The predicted and validated microRNA gene targets were obtained from miRWalk2.0 (http://zmf.umm.uni-heidelberg.de/apps/zmf/mirwalk2/). The twelve prediction databases were miRWalk, MicroT4, miRanda, mirbridge, miRDB, miRMap, miRNAMap, PicTar2, PITA, RNA22, RNAhybrid and TargetScan, and the three validated databases were miRTarBase, TarBase and miRecords. For predicting the target genes, those ones which were repeated in four or more databases were selected for the next step. The overlapping hits of the selected predicted genes and all the validated genes were entered into a gene-enrichment pathway analysis. Function analysis of the potential target genes from the Kyoto Encyclopedia of Genes and Genomes (KEGG) pathway annotations and Gene Ontology (GO) terms were provided by Database for Annotation, Visualization and Integrated Discovery 6.7 (DAVID 6.7, https://david.ncifcrf.gov/) (40). The protein interaction analysis was showed by protein-protein interaction (PPI) Networks from Search Tool for the Retrieval of Interacting Genes/Proteins (STRING, http://www.string-db.org/).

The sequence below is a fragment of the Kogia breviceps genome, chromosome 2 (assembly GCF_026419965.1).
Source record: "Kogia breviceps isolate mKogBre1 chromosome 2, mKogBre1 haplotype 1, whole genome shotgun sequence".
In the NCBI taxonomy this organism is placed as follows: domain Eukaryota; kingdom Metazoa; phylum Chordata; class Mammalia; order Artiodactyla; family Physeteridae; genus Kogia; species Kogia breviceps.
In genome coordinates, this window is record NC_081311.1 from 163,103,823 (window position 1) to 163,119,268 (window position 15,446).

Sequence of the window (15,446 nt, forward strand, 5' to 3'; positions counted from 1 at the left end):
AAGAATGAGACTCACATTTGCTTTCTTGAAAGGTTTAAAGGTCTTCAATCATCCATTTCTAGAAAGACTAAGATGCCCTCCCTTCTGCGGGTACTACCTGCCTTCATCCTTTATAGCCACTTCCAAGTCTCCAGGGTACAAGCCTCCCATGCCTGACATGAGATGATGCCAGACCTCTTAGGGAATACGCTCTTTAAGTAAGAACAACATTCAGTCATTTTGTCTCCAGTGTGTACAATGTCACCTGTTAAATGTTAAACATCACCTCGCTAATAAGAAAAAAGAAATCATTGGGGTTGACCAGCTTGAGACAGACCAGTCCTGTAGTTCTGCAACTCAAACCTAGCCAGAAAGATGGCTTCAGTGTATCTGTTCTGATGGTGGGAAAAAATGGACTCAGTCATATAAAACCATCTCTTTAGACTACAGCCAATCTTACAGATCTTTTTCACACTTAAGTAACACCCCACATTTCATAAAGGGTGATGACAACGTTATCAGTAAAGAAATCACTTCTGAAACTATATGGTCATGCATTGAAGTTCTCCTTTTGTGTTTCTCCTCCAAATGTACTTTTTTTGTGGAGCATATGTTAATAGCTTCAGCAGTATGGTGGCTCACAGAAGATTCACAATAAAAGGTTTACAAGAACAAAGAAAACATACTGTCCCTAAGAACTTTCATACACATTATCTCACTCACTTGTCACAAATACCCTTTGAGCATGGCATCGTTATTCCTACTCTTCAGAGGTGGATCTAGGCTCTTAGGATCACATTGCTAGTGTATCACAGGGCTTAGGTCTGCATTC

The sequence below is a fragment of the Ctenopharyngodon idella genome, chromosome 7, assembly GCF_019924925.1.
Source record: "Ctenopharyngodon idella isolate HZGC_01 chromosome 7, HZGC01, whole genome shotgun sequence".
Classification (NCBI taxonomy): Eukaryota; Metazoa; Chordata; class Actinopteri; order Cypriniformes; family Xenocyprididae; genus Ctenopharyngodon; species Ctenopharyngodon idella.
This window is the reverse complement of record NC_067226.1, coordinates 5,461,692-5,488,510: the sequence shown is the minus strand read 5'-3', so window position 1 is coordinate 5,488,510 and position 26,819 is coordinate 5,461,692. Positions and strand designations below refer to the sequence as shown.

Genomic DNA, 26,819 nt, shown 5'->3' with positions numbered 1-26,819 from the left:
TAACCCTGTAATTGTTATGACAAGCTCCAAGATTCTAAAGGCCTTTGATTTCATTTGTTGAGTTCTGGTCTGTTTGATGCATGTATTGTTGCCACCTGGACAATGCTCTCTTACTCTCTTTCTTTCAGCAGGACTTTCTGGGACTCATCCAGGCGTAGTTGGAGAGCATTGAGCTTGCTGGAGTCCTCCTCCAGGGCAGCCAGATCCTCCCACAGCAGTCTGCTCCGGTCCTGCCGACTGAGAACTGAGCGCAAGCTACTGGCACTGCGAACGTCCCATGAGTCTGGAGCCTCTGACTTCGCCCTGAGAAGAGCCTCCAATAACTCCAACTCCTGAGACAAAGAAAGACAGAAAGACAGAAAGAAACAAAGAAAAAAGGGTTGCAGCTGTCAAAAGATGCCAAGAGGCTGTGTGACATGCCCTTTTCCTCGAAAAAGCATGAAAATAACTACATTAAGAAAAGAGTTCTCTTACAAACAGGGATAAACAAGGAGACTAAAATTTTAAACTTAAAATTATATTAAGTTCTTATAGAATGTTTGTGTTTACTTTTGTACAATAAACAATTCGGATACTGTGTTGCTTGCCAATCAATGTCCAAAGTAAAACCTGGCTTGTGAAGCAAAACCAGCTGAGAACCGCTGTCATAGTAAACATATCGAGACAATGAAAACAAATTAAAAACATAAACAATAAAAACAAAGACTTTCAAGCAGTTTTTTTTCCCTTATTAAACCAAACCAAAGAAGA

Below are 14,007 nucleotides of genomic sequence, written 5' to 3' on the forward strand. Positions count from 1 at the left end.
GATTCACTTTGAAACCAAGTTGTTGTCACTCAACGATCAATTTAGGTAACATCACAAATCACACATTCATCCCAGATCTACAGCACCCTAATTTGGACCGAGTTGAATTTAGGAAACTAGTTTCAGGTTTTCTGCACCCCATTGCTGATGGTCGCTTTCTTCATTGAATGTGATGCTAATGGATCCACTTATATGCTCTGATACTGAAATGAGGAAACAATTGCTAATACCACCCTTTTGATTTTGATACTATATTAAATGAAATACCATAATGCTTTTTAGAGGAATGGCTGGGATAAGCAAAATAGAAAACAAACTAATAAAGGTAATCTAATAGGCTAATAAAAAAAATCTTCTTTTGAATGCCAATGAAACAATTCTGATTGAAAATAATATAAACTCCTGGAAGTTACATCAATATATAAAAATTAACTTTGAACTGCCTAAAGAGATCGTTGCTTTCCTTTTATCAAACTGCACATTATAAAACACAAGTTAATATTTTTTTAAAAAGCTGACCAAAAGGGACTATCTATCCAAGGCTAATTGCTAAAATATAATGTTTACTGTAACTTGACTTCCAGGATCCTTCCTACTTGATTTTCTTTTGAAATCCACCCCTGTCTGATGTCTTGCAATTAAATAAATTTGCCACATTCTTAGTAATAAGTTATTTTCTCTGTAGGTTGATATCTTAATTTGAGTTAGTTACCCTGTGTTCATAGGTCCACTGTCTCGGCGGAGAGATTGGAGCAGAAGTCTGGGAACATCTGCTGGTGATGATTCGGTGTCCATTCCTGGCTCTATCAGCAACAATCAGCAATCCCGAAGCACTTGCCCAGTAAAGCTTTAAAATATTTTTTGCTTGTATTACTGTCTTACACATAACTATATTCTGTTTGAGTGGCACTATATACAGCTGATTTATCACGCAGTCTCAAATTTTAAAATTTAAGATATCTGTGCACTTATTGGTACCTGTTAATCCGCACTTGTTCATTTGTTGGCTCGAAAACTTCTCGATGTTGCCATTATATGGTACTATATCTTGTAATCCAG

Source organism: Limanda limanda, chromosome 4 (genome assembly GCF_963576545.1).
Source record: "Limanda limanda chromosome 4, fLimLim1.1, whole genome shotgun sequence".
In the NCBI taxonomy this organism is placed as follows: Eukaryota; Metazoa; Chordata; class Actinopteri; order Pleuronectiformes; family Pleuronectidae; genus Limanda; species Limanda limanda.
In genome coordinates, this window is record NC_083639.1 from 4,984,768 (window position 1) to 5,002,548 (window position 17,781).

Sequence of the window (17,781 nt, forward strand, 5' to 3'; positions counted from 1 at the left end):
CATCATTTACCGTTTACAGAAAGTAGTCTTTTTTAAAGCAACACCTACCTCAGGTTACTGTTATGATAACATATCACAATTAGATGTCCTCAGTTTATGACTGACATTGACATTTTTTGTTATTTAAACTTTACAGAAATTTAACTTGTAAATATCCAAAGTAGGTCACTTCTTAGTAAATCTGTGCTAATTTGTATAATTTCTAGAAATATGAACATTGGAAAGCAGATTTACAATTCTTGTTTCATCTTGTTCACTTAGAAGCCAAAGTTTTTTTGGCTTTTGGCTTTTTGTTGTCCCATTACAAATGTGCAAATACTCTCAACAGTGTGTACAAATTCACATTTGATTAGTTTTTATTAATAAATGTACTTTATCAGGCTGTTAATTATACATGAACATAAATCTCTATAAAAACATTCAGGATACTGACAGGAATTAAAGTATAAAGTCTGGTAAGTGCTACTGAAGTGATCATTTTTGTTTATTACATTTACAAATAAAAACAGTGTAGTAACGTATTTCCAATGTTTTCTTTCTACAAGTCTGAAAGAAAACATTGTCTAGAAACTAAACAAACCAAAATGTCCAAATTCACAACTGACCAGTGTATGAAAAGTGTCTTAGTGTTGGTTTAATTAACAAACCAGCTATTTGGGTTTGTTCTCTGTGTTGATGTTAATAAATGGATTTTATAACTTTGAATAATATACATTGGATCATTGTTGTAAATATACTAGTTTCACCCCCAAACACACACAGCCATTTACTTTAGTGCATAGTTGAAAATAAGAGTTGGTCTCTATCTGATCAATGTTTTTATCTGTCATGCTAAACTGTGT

Statistical analysis

Experimental data were analyzed using SPSS 20.0 (SPSS, Inc., Chicago, IL, USA) statistical software using methods such as the Independent Samples t-test, χ2 test and Spearman's correlation coefficient analysis, and α=0.05 was considered as the test threshold. When the two-sided P-values was <0.05, the result was considered to indicate a statistically significant difference.

Results

The expression levels of miR-146a-5p in 4 cell lines

Total RNA extracted from the H460, PC9, 1299 and A549 cell lines were analyzed for concentration and purity. H460 cells presented the lowest expression level of miR-146a-5p than the other three cell lines; thus, H460 cells were selected to construct the CAM xenograft tumor model. The relative expression levels of miR-146a-5p in the 4 NSCLC cell lines were showed that H460 cells had the lowest miR-146a-5p expression among the cell lines tested.